%title

Construction of Large Synoptic Survey Telescope to Begin

Construction of Large Synoptic Survey Telescope to Begin

LSST Will Capture Unprecedented View of Night Sky
August 4, 2014

On August 1, 2014, the National Science Foundation (NSF) announced an award to the Association of Universities for Research in Astronomy (AURA) to manage construction of the Large Synoptic Survey Telescope (LSST); with this announcement, construction of the LSST observatory can begin.

When the LSST observatory starts surveying the entire visible southern sky from a Chilean mountaintop in October 2022, it will produce a unique view of the universe—the widest and fastest views of the night sky ever observed. LSST’s vast public archive of data will dramatically advance knowledge of the dark energy and dark matter that make up much of the universe, as well as galaxy formation and potentially hazardous asteroids. The LSST is expected to see “engineering first light” by 2020.

The Department of Energy’s (DOE) SLAC National Accelerator Laboratory is leading the construction of the 3,200-megapixel LSST camera, which will be the size of a small car and will weigh more than 3 tons. The digital camera will be the largest ever built for astronomy, allowing LSST to create an unprecedented public archive of data – about 6 million gigabytes per year, the equivalent of shooting roughly 800,000 images with a regular 8-megapixel digital camera every night.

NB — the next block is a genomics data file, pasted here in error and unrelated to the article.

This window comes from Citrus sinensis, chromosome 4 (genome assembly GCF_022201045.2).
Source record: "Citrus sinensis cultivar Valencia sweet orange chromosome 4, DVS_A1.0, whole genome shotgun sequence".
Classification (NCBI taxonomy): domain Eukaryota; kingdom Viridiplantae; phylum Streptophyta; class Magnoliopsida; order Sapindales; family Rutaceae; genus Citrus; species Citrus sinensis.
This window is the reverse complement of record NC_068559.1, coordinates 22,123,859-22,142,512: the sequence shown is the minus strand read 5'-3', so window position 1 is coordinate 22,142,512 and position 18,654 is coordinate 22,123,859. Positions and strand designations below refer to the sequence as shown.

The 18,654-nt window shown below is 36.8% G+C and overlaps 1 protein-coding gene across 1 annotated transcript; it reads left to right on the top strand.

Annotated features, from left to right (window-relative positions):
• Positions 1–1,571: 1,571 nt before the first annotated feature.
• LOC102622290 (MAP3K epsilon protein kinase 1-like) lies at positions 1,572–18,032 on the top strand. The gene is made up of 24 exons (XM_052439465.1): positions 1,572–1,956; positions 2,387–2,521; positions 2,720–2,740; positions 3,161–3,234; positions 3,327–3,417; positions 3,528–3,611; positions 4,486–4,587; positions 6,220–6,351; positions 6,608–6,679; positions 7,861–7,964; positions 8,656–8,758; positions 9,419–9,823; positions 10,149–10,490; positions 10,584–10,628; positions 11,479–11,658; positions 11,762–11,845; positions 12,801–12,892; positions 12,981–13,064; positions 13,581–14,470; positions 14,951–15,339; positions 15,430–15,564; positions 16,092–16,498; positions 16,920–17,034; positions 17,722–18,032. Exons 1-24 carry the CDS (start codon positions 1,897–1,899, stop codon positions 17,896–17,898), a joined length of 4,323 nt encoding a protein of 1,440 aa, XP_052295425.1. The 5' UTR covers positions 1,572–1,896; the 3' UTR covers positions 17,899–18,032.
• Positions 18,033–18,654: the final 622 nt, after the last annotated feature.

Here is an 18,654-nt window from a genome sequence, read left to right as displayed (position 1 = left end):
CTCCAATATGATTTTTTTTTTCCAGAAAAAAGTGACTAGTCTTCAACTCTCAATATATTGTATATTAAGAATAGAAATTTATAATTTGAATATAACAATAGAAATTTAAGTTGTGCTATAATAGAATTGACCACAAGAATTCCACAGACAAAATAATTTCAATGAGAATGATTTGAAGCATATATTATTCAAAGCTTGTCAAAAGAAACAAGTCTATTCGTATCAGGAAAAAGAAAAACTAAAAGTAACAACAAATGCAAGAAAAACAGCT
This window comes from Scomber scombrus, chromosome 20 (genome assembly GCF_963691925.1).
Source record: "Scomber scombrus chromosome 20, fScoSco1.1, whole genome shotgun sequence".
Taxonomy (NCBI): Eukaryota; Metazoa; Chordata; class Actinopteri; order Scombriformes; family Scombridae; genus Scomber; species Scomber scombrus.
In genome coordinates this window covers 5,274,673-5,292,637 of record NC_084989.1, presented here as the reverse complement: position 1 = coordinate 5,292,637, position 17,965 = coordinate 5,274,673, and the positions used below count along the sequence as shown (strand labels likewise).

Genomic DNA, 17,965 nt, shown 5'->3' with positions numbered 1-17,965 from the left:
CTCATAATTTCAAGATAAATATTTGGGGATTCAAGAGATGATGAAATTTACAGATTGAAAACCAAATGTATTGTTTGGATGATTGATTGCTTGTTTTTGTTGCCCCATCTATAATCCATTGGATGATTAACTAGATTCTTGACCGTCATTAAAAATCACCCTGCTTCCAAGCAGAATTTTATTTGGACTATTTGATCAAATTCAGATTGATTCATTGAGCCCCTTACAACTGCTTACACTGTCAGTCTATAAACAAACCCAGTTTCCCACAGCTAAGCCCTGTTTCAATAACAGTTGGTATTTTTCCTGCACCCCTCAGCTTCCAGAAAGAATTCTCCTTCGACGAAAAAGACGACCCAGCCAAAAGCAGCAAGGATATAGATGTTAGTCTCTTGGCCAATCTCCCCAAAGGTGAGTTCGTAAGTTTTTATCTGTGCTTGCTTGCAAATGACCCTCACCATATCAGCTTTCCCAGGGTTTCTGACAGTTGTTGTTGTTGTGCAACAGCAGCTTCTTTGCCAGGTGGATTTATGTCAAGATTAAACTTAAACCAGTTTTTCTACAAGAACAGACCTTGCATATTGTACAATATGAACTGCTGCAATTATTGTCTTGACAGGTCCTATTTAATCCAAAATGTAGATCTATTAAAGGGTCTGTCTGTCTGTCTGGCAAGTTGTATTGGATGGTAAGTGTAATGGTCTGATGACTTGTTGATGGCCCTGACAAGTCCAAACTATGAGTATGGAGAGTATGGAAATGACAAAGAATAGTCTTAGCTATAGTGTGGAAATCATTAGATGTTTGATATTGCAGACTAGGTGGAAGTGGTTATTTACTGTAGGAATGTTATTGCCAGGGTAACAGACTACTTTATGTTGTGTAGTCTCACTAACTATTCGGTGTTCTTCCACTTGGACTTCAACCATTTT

LSST is an NSF and DOE partnership. NSF is responsible for the telescope and site, education and outreach, and the data management system, and DOE is providing the camera and related instrumentation. The National Research Council’s Astronomy and Astrophysics decadal survey ranked the LSST as the top new ground-based priority for the field in its 2010 report “New Worlds, New Horizons.”

For more information about LSST, read the fact sheet or visit LSST’s website.

For more information about the AURA/NSF construction announcement, read the press release.

For questions or comments, contact the SLAC Office of Communications at communications@slac.stanford.edu.


SLAC is a multi-program laboratory exploring frontier questions in photon science, astrophysics, particle physics and accelerator research. Located in Menlo Park, Calif., SLAC is operated by Stanford University for the U.S. Department of Energy's Office of Science.

SLAC National Accelerator Laboratory is supported by the Office of Science of the U.S. Department of Energy. The Office of Science is the single largest supporter of basic research in the physical sciences in the United States, and is working to address some of the most pressing challenges of our time. For more information, please visit science.energy.gov.

Share

SLAC is leading the construction of the 3,200-megapixel LSST camera, which will be the size of a small car and will weigh more than 3 tons. The digital camera will be the largest ever built for astronomy, allowing LSST to create an unprecedented public archive of data – about 6 million gigabytes per year, the equivalent of shooting roughly 800,000 images with a regular eight-megapixel digital camera every night. (SLAC National Accelerator Laboratory)
A combination of two renderings, showing the telescope in Chile. (image courtesy of LSST Project).